Bridging on the system board (internal bridging) offers the most reliability. Yet bridging using a cable adapter (external bridging) offers the most flexibility. Internal bridging fixes the display interface so that users cannot be confused about what monitors are supported or how they’re connected. This is especially important for desktops sold to the consumer market, where plugging in a monitor must be foolproof. A cable adapter, on the other hand, enables laptop users to connect to existing HDMI monitors as well as Display Port monitors (once they become available).
Of these three options, bridging within a laptop docking station is the most limited. Docking stations are utilized by only a small percentage of laptop users. Given potential volumes, it may be more cost effective for docking-station manufacturers to use a dongle than provide internal bridging.
Where bridging takes place determines the number of connectors over which a signal must pass and still remain reliable. In the case of cable adapters and docking stations, the bridged signal must pass through a connector on either side. Yet an internal bridge only passes over one connector on the way to the monitor. Each connector reduces signal integrity and the overall distance that the signal can be driven.
In either instance, bridges present an opportunity to improve signal quality through well-established signal-enhancement technologies. On the bridge’s receive side, equalization can be used to eliminate the jitter that was introduced as a result of the distance between the graphics/video chipset and the bridge. On the bridge’s transmit side, pre-emphasis can be added to the signal. It will enable the signal to be driven over longer distances and additional connectors. Figure 4 shows a completely closed eye passing through jitter-elimination circuitry. Distance and the number of connectors is no longer a concern when using a proper electrical bridge with ideal jitter-elimination circuitry.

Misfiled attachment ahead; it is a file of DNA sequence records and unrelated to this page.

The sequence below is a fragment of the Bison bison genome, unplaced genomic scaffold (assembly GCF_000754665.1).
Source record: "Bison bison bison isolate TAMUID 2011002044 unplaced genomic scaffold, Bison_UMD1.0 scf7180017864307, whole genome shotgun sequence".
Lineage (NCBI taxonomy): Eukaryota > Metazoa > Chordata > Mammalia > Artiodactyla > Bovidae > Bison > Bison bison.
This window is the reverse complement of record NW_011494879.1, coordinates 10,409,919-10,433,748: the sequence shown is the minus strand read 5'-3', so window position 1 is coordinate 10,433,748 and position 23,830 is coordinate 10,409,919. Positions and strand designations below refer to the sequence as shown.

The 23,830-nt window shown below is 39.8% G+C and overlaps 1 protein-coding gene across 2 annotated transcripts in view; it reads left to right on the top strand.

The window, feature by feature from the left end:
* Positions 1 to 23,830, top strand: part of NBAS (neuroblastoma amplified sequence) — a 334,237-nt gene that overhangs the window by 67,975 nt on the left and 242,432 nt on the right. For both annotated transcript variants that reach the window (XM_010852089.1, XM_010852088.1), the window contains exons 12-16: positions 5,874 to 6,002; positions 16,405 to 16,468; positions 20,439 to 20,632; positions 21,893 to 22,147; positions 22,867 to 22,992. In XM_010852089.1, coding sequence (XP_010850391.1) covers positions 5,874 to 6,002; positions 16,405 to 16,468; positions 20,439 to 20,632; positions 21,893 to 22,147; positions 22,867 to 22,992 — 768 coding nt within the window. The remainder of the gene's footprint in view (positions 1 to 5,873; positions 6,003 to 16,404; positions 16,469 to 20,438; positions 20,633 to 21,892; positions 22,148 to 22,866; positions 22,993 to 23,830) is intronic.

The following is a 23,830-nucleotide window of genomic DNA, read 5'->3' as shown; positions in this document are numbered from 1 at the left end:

Employing both equalization and pre-emphasis in the bridge is a key factor in simplifying board design and layout. The elimination of jitter provides a higher eye margin over longer traces, thereby opening the eye and ensuring that the final signal will meet specified integrity constraints. The signal can be adjusted based on the application- specific characteristics of the interface. As a result, system designers will have more freedom in graphics/video chipset and connector placement because they can compensate for deterministic jitter and noise. Rather than having to minimize the chipset-to-connector distance as a key factor affecting signal integrity, chip placement becomes a matter of overall convenience. The addition of an external bridge then simplifies rather than complicates design.
Once Display Port is established as the dominant monitor/projector interface, there will be no need to bridge to legacy HDMI or DVI displays. In the meantime, system designers need to design ICs that minimize their costs today while leaving their options open to reduce costs again tomorrow. Moving to a native Display Port interface within graphics and video chipsets is the first step toward enabling these cost benefits. By employing external bridges for electrical conversion, designers retain maximum performance at 45 nm. At the same time, they avoid burdening these chipsets with the extra process layers—and cost—required to support TMDS. These same chipsets will be able to support native Display Port monitors without a costly respin. With proper bridge design, jitter also can be eliminated through equalization and pre-emphasis technology while optimizing signal integrity. At the same time, system designers gain maximum flexibility with regards to chipset, bridge, and connector placement.